Jawbone’s UP3 is equally smart and maddening.
How do you know you’re healthy? Stepping on the scale is an easy choice. Obviously you can go by how you feel (though that can be deceiving). Some people visit the doctor every year for a thorough check-up.
When it comes to electronics, wearable devices offer a trove of data (steps taken, calories burned, quality of sleep achieved) in an attempt to give the big-picture view of somebody’s health. With the UP3, Jawbone is attempting to establish a new common standard: resting heart rate. Compared to Jawbone’s previous devices, it’s the UP3’s reason for being. It’s also the source of its costly price tag ($179.99) and symbolic of a device whose potential goes unrealized.
Jawbone’s new UP3 features metal studs on the inside that unobtrusively measure heart rate. The band is also half as small as its predecessor.
Jawbone’s UP app tracks steps taken and quality of sleep, and makes suggestions for healthier living based on your data.
Unlike fitness devices that measure heart rate through exercise and other activities, the UP3 measures it while you sleep – in a specific ”Sleep Mode“ that you must turn on before you turn in for the night. The band uses that information to track your resting heart rate when you first wake up in the morning at your (supposed) least stressed and most refreshed. The company’s goal is to establish a baseline, and then use fluctuations as either a warning sign of flagging health and fitness, or an improvement.
Between 60 and 100 beats per minute is the average range for adults, and a lower number is better. So what if your resting heart rate measurements start to go up? Are you getting sick? Didn’t take enough steps? Drank too much last night? Jawbone’s ”Smart Coach“ in its UP app does a good job coaching wearers on taking more steps or offering suggestions for health improvements, but for heart rate it doesn’t have much to offer.
The same difficulties apply to the sleep tracking, where UP3 uses its heart rate sensors to track REM sleep in addition to light and deep sleep. The data is fascinating and mostly accurate (it consistently turned out a very low amount of REM sleep), but needs further developing. What’s the right ratio of light to deep and REM sleep? How much of each should you be getting each night? Hard to say – Jawbone’s app doesn’t offer that information.
Quite simply, Jawbone’s device and app do not provide enough context to make its current heart rate function a compelling feature. Notice the word current. The company has promised additional updates to read your heart rate at any time during the day. That will be a welcome addition, but for now it means you have to buy the UP3 on faith.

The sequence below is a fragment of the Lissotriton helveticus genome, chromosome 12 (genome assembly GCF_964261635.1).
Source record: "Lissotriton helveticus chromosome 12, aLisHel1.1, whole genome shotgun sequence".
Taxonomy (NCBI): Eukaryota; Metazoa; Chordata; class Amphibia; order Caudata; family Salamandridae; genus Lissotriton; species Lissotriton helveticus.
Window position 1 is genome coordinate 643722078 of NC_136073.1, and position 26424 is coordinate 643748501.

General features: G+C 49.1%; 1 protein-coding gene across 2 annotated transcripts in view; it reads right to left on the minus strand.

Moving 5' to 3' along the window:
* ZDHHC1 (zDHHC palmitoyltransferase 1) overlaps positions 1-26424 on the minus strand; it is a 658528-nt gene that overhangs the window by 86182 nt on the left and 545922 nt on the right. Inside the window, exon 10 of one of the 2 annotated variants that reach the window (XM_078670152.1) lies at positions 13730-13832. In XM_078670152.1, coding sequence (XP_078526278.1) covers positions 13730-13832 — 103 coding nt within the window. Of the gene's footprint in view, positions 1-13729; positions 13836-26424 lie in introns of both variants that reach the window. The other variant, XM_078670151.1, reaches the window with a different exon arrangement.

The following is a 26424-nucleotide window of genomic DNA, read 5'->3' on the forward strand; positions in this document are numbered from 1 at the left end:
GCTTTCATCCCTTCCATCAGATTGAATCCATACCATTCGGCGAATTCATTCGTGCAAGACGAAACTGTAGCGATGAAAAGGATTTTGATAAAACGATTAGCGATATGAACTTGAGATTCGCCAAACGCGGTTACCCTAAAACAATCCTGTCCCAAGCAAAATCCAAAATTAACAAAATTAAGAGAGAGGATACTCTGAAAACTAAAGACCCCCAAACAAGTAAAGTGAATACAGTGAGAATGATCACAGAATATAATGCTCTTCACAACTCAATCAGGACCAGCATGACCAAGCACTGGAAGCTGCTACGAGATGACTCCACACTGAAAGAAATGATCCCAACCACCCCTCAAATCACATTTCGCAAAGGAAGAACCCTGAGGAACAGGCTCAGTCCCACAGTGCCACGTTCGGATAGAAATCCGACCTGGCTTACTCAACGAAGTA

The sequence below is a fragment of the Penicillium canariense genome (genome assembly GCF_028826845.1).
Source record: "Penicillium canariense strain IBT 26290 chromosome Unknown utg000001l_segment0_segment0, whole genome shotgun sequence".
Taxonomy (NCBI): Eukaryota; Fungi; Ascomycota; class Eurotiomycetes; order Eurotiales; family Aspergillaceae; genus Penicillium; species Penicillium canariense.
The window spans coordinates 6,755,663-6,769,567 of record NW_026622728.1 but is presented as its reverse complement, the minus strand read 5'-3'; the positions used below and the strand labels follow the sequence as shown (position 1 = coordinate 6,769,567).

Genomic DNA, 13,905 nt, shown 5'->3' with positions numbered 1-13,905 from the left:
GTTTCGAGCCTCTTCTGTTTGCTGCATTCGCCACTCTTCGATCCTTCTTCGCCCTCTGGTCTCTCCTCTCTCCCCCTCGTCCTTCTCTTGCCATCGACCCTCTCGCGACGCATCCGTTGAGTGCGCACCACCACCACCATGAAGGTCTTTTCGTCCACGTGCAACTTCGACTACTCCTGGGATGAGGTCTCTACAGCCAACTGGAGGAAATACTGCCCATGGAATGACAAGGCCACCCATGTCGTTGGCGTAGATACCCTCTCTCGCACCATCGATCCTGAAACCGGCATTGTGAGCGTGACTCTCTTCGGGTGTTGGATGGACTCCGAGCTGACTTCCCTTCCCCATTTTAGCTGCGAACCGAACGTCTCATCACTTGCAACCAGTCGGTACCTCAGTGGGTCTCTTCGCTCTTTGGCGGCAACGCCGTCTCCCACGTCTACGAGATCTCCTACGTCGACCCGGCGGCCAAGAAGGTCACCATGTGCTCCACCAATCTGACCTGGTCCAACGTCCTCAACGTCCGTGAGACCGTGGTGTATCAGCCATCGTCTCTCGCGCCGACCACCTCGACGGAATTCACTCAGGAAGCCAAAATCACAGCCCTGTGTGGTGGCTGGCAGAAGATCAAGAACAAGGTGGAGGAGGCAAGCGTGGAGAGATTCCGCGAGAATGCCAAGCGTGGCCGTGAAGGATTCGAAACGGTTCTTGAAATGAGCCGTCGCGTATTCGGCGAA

That is often the prevailing theme with the UP3: for every bit of good, there is noticeable helping of frustration. The original UP was clunky, but the UP3 is sleek and streamlined. And yet the band is difficult to adjust and prone to falling off if something hits its metal clasp just right. The band is water-resistant (fine for dishwashing and showers) but not waterproof, a feature that Jawbone had delayed the band six months for but still couldn’t make work.
The UP3 also doesn’t have a true digital display; all the relevant information about steps, calories and more can only be found by pulling out your phone. It was a conscious design decision by Jawbone to preserve battery life (an impressive full week of use), and it’s certainly a divisive decision. Some will appreciate the non-tech look, while others will miss the instant gratification of queueing up the information on their wrists.
Ultimately, the UP3 is in a tough spot. Other fitness trackers offer more robust heart rate capabilities. Meanwhile, Jawbone’s very own UP2 offers nearly all the same functionality without the heart rate sensing, and does so at nearly half the cost ($99.99). The UP4, coming later this summer, adds Apple Pay for a mere $20 extra than the UP3. The wealth of options makes it clear: the UP3 is the languishing middle child.
Verdict: The UP3 fails to make good use of its signature heart rate feature, and its hefty price tag for a step tracker should persuade consumers to look to Jawbone’s other offerings – or simply go elsewhere.
C.J. Mittica is the editor of Wearables. Contact him at firstname.lastname@example.org and follow him on Twitter at @CJ_Wearables.